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  • G protein coupled receptors (GPCRs) transmit a variety of signals, mostly by engaging G proteins, but G protein-independent signalling through arrestins has also been demonstrated. Based on recent experimental evidence, Gutkind and Kostenis argue that arrestins serve as important signal modulators instead of as independent signal transducers.

    • J. Silvio Gutkind
    • Evi Kostenis
  • Biomolecules can phase separate and form condensates that have roles in diverse cellular processes and contexts. Michnick and Bergeron-Sandoval comment on this rapidly progressing field and envisage that the study of biological phase separation will bring new understanding of cell and developmental biology.

    • Stephen W. Michnick
    • Louis-Philippe Bergeron-Sandoval
  • Cellular organelles extensively communicate with each other by close interactions, known as membrane contact sites. Schuldiner and Bohnert comment on the progress of this rapidly developing field, highlighting that the complexity of interactions at membrane contact sites is only now starting to emerge.

    • Maria Bohnert
    • Maya Schuldiner
  • Synthetic biology is maturing into a true engineering discipline for model microorganisms, but remains far from straightforward for most eukaryotes. Here, we outline the key challenges facing those trying to engineer biology across eukaryota and suggest areas of focus that will aid future progress.

    • Francesca Ceroni
    • Tom Ellis
  • The commonly used budding yeast strain W303 carries a mutant RAD5 gene (rad5-535), but numerous laboratories use a strain corrected for the mutation. This has resulted in different phenotypes of W303 cells in similar experiments. Here, we aim to raise awareness of the issue to ensure data reproducibility and interpretation.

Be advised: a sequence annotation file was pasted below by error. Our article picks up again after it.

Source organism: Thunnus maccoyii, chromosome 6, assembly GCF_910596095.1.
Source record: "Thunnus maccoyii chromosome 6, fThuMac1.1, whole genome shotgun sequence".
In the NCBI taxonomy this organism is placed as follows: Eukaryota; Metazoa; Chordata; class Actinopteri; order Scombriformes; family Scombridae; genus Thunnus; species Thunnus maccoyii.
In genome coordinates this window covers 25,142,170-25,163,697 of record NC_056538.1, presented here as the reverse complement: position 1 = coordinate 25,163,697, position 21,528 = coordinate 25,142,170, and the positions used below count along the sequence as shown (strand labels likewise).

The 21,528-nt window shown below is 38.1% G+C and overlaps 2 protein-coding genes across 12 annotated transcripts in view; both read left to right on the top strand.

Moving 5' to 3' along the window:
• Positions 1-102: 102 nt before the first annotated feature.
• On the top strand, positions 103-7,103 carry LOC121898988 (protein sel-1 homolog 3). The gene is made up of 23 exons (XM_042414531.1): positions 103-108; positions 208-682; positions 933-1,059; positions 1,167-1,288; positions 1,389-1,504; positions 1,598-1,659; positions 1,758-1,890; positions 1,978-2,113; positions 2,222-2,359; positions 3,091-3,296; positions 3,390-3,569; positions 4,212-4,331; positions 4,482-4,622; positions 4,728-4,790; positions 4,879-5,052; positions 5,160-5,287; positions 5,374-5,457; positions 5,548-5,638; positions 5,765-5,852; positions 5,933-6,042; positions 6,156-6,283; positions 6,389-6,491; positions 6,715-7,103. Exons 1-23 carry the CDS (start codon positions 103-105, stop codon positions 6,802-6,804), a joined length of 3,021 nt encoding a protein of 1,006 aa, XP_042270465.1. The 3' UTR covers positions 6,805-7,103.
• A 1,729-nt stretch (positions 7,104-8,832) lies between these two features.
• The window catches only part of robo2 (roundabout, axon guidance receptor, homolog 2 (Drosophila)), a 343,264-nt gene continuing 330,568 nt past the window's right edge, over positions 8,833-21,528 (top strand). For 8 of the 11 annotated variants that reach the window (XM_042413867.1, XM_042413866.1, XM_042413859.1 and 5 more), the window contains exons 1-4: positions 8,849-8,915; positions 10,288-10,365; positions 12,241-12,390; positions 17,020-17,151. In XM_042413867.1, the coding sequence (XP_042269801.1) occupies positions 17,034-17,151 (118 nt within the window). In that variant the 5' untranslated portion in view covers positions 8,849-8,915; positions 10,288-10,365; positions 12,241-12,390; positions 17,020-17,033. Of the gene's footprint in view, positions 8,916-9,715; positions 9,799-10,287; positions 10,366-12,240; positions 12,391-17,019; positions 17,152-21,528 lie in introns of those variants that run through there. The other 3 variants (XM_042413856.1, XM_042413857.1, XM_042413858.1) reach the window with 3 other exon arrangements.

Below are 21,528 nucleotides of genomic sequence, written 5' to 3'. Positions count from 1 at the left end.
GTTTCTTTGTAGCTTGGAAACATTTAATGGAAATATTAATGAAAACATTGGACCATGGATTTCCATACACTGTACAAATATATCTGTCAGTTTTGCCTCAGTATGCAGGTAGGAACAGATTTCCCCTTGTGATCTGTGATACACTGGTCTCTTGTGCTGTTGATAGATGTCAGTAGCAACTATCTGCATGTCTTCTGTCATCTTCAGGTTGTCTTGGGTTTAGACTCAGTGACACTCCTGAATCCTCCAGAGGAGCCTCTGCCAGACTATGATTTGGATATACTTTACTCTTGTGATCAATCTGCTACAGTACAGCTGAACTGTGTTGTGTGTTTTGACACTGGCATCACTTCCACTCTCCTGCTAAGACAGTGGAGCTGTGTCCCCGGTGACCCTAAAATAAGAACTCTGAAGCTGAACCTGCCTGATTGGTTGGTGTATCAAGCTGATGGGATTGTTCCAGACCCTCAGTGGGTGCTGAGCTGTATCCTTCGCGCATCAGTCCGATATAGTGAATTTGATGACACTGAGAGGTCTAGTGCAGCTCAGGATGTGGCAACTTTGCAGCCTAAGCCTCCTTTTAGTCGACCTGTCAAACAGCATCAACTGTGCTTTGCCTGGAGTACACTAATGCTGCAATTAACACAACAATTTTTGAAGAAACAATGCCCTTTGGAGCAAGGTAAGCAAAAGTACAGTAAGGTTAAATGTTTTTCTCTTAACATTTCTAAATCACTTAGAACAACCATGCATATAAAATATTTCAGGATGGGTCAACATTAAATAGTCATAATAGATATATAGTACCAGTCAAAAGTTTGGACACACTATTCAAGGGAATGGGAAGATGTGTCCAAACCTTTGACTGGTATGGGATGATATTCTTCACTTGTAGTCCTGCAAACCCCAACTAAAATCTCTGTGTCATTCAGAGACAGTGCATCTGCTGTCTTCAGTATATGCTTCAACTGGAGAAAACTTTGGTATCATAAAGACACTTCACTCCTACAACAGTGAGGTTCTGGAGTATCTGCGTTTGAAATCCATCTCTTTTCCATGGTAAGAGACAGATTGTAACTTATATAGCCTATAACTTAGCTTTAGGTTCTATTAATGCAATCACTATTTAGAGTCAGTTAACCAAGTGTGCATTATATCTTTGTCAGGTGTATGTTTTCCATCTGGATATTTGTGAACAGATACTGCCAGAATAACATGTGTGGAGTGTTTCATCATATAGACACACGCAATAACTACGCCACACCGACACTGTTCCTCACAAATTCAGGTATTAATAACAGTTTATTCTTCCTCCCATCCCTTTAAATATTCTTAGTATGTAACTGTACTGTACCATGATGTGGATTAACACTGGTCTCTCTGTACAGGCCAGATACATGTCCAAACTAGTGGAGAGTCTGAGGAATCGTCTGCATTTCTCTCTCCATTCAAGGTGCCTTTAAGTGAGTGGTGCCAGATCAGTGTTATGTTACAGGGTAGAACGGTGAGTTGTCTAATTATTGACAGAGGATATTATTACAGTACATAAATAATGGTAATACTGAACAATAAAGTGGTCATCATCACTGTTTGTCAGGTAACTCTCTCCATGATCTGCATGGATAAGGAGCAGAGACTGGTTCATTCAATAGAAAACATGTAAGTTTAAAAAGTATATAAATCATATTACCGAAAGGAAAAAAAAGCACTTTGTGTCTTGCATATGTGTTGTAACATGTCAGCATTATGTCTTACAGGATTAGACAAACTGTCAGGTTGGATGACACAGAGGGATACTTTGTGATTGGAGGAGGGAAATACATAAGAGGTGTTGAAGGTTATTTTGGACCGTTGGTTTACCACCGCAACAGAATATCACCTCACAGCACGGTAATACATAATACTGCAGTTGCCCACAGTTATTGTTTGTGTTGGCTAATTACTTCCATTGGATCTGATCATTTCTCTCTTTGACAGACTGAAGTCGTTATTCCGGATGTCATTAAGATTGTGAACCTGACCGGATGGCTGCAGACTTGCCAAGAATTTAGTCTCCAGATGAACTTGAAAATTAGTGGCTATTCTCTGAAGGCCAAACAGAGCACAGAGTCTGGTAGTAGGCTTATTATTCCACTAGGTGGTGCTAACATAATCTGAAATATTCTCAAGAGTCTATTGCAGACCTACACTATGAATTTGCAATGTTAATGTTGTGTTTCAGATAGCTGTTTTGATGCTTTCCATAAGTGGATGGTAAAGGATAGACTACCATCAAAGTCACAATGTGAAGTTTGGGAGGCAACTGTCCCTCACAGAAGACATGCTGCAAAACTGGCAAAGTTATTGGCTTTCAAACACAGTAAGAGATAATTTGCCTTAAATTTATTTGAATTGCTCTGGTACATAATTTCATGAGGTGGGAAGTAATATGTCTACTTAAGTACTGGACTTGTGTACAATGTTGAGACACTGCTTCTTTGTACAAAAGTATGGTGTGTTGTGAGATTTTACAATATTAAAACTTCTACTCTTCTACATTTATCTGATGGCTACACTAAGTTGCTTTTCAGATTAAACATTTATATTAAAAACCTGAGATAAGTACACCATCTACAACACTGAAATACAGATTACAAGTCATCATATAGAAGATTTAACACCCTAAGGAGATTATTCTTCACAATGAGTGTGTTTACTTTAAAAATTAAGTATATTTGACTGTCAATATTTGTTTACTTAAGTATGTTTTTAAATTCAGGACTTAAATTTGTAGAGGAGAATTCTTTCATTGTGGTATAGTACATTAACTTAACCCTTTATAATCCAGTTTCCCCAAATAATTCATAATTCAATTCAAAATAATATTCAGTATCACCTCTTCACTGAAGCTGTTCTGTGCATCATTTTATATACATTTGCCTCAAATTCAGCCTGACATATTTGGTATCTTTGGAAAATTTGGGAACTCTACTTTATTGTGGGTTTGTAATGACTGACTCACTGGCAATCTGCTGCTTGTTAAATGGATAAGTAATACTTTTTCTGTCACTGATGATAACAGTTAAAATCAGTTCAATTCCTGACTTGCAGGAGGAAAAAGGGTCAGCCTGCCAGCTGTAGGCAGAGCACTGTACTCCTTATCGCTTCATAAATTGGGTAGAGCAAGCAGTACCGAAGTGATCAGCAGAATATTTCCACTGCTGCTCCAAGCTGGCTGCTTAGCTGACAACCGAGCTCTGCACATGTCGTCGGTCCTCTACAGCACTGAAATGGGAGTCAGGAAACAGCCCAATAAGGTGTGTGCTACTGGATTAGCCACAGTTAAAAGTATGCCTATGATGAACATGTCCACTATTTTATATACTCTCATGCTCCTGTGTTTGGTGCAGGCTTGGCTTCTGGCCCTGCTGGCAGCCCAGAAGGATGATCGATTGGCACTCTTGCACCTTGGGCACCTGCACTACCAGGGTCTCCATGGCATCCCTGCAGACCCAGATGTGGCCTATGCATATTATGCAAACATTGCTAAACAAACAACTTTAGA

• Menattallah Elserafy
    • Sherif F. El-Khamisy
  • Fiona M. Watt at King’s College London Centre for Stem Cells and Regenerative Medicine (UK) discusses how gender balance in the scientific community is evolving.

    • Fiona M. Watt
  • Mary Herbert and Doug Turnbull discuss how the transmission of pathogenic mutations in mitochondrial DNA may be prevented by reproductive techniques designed to replace the mitochondria in eggs from affected women.

    • Mary Herbert
    • Doug Turnbull
  • Images are an integral part of reporting scientific data and conveying concepts in science. Janke and Chabrier argue for the importance of hand drawing — the original form of representation in science — as a complementary medium to photographs and schematics used in science publications today.

    • Renaud Chabrier
    • Carsten Janke
  • Novoa, Mason and Mattick propose to use phage display technology and direct sequencing through nanopores to facilitate systematic interrogation of RNA modifications.

    • Eva Maria Novoa
    • Christopher E. Mason
    • John S. Mattick
  • Job Dekker asserts that cases in which data from microscopy- and 3C-based methods appear discordant about genome organization will provide opportunities to improve our models of chromatin folding.

    • Job Dekker
  • Sibon and Strauss discuss literature suggesting that cells can obtain intracellular coenzyme A by pathways in addition tode novobiosynthesis.

    • Ody C.M. Sibon
    • Erick Strauss
  • Tomas Lindahl presents a case for keeping DNA in the organic solvent glycol, in which it keeps its activity and is better protected from contamination and, potentially, radiation.

    • Tomas Lindahl